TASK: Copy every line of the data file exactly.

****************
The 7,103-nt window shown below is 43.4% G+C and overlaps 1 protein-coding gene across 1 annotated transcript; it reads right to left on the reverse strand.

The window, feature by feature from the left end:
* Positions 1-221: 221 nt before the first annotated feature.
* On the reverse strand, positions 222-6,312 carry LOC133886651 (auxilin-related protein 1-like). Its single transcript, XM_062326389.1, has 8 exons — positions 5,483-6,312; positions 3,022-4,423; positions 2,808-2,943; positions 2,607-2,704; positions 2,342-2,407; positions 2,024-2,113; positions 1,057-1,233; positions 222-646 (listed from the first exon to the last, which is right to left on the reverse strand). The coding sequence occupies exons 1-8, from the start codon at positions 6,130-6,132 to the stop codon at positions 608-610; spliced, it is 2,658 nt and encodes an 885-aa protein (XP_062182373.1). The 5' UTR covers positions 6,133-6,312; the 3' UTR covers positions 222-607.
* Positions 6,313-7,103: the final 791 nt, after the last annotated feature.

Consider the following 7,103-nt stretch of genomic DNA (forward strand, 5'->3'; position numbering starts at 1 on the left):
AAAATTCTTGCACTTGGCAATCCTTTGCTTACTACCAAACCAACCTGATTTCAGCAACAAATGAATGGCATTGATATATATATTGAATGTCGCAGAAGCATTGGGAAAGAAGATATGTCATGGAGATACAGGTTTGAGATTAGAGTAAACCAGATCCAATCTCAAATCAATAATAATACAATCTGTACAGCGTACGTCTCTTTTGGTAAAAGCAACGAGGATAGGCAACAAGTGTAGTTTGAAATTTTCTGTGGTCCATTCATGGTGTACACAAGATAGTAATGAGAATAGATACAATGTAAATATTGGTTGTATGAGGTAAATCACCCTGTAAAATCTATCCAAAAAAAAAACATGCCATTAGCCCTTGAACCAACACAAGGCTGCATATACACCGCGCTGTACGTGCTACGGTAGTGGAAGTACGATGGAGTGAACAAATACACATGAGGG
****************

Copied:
The 7,103-nt window shown below is 43.4% G+C and overlaps 1 protein-coding gene across 1 annotated transcript; it reads right to left on the reverse strand.

The window, feature by feature from the left end:
* Positions 1-221: 221 nt before the first annotated feature.
* On the reverse strand, positions 222-6,312 carry LOC133886651 (auxilin-related protein 1-like). Its single transcript, XM_062326389.1, has 8 exons — positions 5,483-6,312; positions 3,022-4,423; positions 2,808-2,943; positions 2,607-2,704; positions 2,342-2,407; positions 2,024-2,113; positions 1,057-1,233; positions 222-646 (listed from the first exon to the last, which is right to left on the reverse strand). The coding sequence occupies exons 1-8, from the start codon at positions 6,130-6,132 to the stop codon at positions 608-610; spliced, it is 2,658 nt and encodes an 885-aa protein (XP_062182373.1). The 5' UTR covers positions 6,133-6,312; the 3' UTR covers positions 222-607.
* Positions 6,313-7,103: the final 791 nt, after the last annotated feature.

Consider the following 7,103-nt stretch of genomic DNA (forward strand, 5'->3'; position numbering starts at 1 on the left):
AAAATTCTTGCACTTGGCAATCCTTTGCTTACTACCAAACCAACCTGATTTCAGCAACAAATGAATGGCATTGATATATATATTGAATGTCGCAGAAGCATTGGGAAAGAAGATATGTCATGGAGATACAGGTTTGAGATTAGAGTAAACCAGATCCAATCTCAAATCAATAATAATACAATCTGTACAGCGTACGTCTCTTTTGGTAAAAGCAACGAGGATAGGCAACAAGTGTAGTTTGAAATTTTCTGTGGTCCATTCATGGTGTACACAAGATAGTAATGAGAATAGATACAATGTAAATATTGGTTGTATGAGGTAAATCACCCTGTAAAATCTATCCAAAAAAAAAACATGCCATTAGCCCTTGAACCAACACAAGGCTGCATATACACCGCGCTGTACGTGCTACGGTAGTGGAAGTACGATGGAGTGAACAAATACACATGAGGG